The spectrometer will give OSCAR a state-of-the-art capability in quantitative imaging. The technology will enable DSU scientists to apply a fluorescence correlation spectroscopy technique that exploits the specificity of fluorescence to investigative diverse physical and chemical phenomena as well as biological functions at near single-particle level.
“It will impel the research activities of my group, which focuses on understanding the fundamental properties of intramolecular processes in fluorescent molecules, the assembly processes of macromolecules such as tubulin proteins, sickle-cell hemoglobin, and the complex interactions of diverse proteins or other biomacromolecules embedded in their host environments.” said Dr. Boukari, who has been striving to establish a vigorous research program in soft-matter physics and optical sciences at the University.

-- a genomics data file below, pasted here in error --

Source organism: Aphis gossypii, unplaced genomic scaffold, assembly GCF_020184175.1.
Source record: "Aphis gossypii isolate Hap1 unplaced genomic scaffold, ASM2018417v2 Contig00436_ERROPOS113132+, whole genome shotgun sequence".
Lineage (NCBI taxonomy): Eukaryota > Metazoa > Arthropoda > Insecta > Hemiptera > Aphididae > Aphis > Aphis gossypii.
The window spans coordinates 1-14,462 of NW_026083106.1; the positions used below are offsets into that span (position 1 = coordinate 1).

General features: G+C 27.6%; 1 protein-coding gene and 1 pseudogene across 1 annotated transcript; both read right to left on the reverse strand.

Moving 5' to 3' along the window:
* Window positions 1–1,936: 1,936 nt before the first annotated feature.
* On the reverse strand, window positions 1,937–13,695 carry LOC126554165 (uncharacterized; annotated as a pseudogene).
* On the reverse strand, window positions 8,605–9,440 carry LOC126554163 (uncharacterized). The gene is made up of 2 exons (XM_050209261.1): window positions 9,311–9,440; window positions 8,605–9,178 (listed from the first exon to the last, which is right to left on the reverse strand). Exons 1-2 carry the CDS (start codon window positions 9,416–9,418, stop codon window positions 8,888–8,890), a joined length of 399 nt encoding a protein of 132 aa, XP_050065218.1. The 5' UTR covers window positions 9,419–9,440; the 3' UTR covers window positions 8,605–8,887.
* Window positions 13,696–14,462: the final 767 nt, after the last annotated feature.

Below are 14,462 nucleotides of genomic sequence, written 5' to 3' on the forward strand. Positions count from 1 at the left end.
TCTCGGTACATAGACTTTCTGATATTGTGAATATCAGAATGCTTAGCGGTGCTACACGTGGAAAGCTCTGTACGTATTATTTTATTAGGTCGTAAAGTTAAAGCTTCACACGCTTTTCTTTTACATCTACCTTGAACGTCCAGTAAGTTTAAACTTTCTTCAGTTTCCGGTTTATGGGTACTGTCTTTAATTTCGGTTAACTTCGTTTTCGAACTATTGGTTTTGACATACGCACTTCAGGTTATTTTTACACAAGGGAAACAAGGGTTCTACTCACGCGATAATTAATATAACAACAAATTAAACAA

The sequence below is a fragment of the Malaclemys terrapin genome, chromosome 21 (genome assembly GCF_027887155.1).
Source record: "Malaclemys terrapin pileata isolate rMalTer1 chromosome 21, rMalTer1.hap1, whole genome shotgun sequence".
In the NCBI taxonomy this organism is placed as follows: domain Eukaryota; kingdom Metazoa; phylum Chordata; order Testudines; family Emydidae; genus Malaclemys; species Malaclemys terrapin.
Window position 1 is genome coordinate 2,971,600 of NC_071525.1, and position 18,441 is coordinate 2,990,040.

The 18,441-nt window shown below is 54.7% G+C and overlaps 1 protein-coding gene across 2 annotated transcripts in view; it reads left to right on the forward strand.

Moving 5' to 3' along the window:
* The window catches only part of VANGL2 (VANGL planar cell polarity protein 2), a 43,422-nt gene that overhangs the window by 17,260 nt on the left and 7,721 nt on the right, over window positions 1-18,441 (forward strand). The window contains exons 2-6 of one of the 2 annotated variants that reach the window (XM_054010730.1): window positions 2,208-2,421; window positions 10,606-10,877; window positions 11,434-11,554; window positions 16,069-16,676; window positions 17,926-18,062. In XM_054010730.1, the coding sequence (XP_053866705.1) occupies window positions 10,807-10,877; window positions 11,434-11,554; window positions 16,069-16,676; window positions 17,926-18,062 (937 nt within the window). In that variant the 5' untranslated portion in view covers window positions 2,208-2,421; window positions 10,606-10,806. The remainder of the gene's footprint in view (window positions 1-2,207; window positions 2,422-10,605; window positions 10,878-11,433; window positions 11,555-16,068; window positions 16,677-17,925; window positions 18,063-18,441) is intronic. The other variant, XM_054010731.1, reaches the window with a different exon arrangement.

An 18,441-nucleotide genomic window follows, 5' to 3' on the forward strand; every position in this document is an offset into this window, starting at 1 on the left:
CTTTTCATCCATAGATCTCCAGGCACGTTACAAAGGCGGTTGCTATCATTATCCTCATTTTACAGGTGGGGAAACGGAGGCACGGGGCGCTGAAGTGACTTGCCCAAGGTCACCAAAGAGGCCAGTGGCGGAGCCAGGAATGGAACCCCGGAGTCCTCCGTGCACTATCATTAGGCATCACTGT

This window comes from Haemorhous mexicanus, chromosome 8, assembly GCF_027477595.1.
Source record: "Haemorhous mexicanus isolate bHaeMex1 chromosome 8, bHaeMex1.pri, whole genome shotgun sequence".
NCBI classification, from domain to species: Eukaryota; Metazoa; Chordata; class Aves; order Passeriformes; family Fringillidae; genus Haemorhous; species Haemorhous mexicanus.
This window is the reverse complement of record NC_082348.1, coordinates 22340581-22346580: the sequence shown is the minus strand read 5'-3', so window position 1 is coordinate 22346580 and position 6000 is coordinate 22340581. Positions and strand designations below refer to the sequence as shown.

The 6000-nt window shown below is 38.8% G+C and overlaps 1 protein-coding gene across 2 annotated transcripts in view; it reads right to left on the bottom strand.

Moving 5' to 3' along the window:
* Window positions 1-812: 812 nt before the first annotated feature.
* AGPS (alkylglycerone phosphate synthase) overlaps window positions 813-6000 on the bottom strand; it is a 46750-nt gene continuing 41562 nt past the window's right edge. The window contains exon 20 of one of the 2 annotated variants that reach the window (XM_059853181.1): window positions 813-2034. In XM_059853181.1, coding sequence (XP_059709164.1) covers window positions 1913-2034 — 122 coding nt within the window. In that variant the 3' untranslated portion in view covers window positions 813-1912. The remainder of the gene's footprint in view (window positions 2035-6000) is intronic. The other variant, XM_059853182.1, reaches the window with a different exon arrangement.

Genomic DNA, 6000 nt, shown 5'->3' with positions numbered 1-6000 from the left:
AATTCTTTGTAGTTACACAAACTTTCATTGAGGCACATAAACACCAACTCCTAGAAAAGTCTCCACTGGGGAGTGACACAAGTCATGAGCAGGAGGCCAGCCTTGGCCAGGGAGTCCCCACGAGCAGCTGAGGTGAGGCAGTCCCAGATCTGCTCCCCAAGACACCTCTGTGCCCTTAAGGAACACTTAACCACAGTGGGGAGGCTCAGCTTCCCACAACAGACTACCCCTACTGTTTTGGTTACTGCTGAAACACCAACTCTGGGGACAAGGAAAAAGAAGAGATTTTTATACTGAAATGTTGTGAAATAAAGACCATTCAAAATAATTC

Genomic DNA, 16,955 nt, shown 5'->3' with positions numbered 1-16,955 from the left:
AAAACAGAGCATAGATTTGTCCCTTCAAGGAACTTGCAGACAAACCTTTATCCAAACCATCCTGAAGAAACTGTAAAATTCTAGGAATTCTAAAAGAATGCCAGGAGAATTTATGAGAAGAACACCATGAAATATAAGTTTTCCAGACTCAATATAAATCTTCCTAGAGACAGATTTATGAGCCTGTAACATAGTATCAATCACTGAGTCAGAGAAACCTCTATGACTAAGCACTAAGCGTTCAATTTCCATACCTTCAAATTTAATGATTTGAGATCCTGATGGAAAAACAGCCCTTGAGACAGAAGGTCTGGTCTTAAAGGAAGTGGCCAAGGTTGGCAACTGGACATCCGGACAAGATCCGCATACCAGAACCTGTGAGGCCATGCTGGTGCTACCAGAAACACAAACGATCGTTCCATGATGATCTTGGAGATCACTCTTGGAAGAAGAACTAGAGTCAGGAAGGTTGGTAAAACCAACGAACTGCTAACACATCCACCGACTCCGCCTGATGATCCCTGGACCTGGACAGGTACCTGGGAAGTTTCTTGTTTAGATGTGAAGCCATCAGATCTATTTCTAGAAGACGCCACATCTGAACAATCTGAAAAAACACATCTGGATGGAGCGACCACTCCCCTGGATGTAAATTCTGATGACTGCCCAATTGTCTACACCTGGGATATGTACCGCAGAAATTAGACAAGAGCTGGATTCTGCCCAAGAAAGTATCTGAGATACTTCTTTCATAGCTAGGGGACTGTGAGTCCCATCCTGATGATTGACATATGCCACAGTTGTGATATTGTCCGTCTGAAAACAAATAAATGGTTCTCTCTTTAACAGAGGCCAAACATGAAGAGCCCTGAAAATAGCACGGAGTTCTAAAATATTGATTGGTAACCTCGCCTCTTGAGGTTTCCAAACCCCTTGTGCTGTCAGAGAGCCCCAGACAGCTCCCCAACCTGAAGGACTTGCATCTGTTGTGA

Projects from other DSU researchers will also benefit from the new technology acquisition. In addition, some DSU students will be exposed to and trained in this advanced multi-disciplinary technology where different complementary disciplines are combined, including optical instrumentation and microscopy, optical physics, physics-based modeling of particles interactions, signal-processing, nanochemistry, and cellular biology.
“I am very excited about this award,” said Dr. Noureddine Melikechi, dean of the College of Mathematics, Natural Sciences and Technology, and vice president for research innovation and development at DSU. “It is another strong testament from the Department of Defense to the quality of research we are pursuing at Delaware State University, especially in the area of optical sciences.”